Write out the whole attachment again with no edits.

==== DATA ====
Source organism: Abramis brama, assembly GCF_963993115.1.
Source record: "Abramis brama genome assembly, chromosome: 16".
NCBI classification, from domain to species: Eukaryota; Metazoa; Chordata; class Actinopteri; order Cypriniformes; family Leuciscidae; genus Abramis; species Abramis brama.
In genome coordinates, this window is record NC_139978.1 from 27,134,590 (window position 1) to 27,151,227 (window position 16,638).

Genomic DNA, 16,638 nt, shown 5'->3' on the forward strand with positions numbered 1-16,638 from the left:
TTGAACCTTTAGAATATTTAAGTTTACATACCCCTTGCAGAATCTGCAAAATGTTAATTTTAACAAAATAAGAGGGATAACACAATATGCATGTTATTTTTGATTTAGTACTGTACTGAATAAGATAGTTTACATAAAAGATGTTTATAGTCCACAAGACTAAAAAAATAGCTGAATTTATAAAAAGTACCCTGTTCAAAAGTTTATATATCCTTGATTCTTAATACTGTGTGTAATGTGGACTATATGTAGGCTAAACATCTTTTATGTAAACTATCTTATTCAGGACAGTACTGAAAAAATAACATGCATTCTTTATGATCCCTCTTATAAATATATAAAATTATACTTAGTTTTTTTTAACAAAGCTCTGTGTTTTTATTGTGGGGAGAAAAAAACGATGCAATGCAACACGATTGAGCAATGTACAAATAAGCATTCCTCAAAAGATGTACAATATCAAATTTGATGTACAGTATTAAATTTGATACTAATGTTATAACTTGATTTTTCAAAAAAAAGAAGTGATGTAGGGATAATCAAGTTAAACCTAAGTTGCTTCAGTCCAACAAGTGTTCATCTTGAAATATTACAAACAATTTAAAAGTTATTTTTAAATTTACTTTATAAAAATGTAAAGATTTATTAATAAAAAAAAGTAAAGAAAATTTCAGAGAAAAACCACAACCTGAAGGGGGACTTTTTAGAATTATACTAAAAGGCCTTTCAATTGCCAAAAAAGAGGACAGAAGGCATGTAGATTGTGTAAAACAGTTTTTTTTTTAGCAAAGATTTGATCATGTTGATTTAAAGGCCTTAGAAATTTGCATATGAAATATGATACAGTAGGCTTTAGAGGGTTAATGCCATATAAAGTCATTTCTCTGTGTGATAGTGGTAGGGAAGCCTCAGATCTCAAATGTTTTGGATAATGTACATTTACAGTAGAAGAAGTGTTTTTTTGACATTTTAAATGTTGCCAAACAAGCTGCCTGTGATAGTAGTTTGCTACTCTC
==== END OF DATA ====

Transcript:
Source organism: Abramis brama, assembly GCF_963993115.1.
Source record: "Abramis brama genome assembly, chromosome: 16".
NCBI classification, from domain to species: Eukaryota; Metazoa; Chordata; class Actinopteri; order Cypriniformes; family Leuciscidae; genus Abramis; species Abramis brama.
In genome coordinates, this window is record NC_139978.1 from 27,134,590 (window position 1) to 27,151,227 (window position 16,638).

Genomic DNA, 16,638 nt, shown 5'->3' on the forward strand with positions numbered 1-16,638 from the left:
TTGAACCTTTAGAATATTTAAGTTTACATACCCCTTGCAGAATCTGCAAAATGTTAATTTTAACAAAATAAGAGGGATAACACAATATGCATGTTATTTTTGATTTAGTACTGTACTGAATAAGATAGTTTACATAAAAGATGTTTATAGTCCACAAGACTAAAAAAATAGCTGAATTTATAAAAAGTACCCTGTTCAAAAGTTTATATATCCTTGATTCTTAATACTGTGTGTAATGTGGACTATATGTAGGCTAAACATCTTTTATGTAAACTATCTTATTCAGGACAGTACTGAAAAAATAACATGCATTCTTTATGATCCCTCTTATAAATATATAAAATTATACTTAGTTTTTTTTAACAAAGCTCTGTGTTTTTATTGTGGGGAGAAAAAAACGATGCAATGCAACACGATTGAGCAATGTACAAATAAGCATTCCTCAAAAGATGTACAATATCAAATTTGATGTACAGTATTAAATTTGATACTAATGTTATAACTTGATTTTTCAAAAAAAAGAAGTGATGTAGGGATAATCAAGTTAAACCTAAGTTGCTTCAGTCCAACAAGTGTTCATCTTGAAATATTACAAACAATTTAAAAGTTATTTTTAAATTTACTTTATAAAAATGTAAAGATTTATTAATAAAAAAAAGTAAAGAAAATTTCAGAGAAAAACCACAACCTGAAGGGGGACTTTTTAGAATTATACTAAAAGGCCTTTCAATTGCCAAAAAAGAGGACAGAAGGCATGTAGATTGTGTAAAACAGTTTTTTTTTTAGCAAAGATTTGATCATGTTGATTTAAAGGCCTTAGAAATTTGCATATGAAATATGATACAGTAGGCTTTAGAGGGTTAATGCCATATAAAGTCATTTCTCTGTGTGATAGTGGTAGGGAAGCCTCAGATCTCAAATGTTTTGGATAATGTACATTTACAGTAGAAGAAGTGTTTTTTTGACATTTTAAATGTTGCCAAACAAGCTGCCTGTGATAGTAGTTTGCTACTCTC